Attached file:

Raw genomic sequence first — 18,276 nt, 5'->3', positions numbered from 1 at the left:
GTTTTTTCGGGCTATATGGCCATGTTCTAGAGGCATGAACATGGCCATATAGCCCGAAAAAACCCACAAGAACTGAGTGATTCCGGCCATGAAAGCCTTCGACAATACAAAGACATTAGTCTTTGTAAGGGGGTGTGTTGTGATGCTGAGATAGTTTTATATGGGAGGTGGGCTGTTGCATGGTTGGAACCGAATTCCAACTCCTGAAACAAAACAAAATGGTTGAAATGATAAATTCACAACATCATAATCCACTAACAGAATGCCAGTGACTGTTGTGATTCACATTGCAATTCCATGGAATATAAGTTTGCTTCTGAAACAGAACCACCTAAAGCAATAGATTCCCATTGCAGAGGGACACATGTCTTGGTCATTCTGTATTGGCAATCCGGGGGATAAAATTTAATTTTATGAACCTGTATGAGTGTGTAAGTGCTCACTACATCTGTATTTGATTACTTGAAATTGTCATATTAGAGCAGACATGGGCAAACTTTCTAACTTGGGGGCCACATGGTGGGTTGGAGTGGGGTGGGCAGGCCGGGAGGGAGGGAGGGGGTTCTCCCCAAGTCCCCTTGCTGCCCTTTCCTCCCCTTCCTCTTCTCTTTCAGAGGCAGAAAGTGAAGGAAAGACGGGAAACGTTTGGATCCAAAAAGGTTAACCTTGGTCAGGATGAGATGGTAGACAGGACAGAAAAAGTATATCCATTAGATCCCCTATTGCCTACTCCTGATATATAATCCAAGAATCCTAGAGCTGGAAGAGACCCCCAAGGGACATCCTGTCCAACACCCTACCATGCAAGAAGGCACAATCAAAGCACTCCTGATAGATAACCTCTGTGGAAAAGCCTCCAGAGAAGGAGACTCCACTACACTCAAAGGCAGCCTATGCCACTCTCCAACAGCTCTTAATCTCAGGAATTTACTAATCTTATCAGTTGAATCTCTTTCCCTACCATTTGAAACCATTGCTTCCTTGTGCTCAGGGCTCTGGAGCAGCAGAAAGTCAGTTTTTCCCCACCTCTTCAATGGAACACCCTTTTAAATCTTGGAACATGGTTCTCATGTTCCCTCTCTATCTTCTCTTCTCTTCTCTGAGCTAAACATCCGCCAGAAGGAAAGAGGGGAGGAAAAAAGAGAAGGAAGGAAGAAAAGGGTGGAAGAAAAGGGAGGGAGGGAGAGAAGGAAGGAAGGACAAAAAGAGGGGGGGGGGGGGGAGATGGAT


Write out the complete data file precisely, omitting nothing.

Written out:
Raw genomic sequence first — 18,276 nt, 5'->3', positions numbered from 1 at the left:
GTTTTTTCGGGCTATATGGCCATGTTCTAGAGGCATGAACATGGCCATATAGCCCGAAAAAACCCACAAGAACTGAGTGATTCCGGCCATGAAAGCCTTCGACAATACAAAGACATTAGTCTTTGTAAGGGGGTGTGTTGTGATGCTGAGATAGTTTTATATGGGAGGTGGGCTGTTGCATGGTTGGAACCGAATTCCAACTCCTGAAACAAAACAAAATGGTTGAAATGATAAATTCACAACATCATAATCCACTAACAGAATGCCAGTGACTGTTGTGATTCACATTGCAATTCCATGGAATATAAGTTTGCTTCTGAAACAGAACCACCTAAAGCAATAGATTCCCATTGCAGAGGGACACATGTCTTGGTCATTCTGTATTGGCAATCCGGGGGATAAAATTTAATTTTATGAACCTGTATGAGTGTGTAAGTGCTCACTACATCTGTATTTGATTACTTGAAATTGTCATATTAGAGCAGACATGGGCAAACTTTCTAACTTGGGGGCCACATGGTGGGTTGGAGTGGGGTGGGCAGGCCGGGAGGGAGGGAGGGGGTTCTCCCCAAGTCCCCTTGCTGCCCTTTCCTCCCCTTCCTCTTCTCTTTCAGAGGCAGAAAGTGAAGGAAAGACGGGAAACGTTTGGATCCAAAAAGGTTAACCTTGGTCAGGATGAGATGGTAGACAGGACAGAAAAAGTATATCCATTAGATCCCCTATTGCCTACTCCTGATATATAATCCAAGAATCCTAGAGCTGGAAGAGACCCCCAAGGGACATCCTGTCCAACACCCTACCATGCAAGAAGGCACAATCAAAGCACTCCTGATAGATAACCTCTGTGGAAAAGCCTCCAGAGAAGGAGACTCCACTACACTCAAAGGCAGCCTATGCCACTCTCCAACAGCTCTTAATCTCAGGAATTTACTAATCTTATCAGTTGAATCTCTTTCCCTACCATTTGAAACCATTGCTTCCTTGTGCTCAGGGCTCTGGAGCAGCAGAAAGTCAGTTTTTCCCCACCTCTTCAATGGAACACCCTTTTAAATCTTGGAACATGGTTCTCATGTTCCCTCTCTATCTTCTCTTCTCTTCTCTGAGCTAAACATCCGCCAGAAGGAAAGAGGGGAGGAAAAAAGAGAAGGAAGGAAGAAAAGGGTGGAAGAAAAGGGAGGGAGGGAGAGAAGGAAGGAAGGACAAAAAGAGGGGGGGGGGGGGGAGATGGAT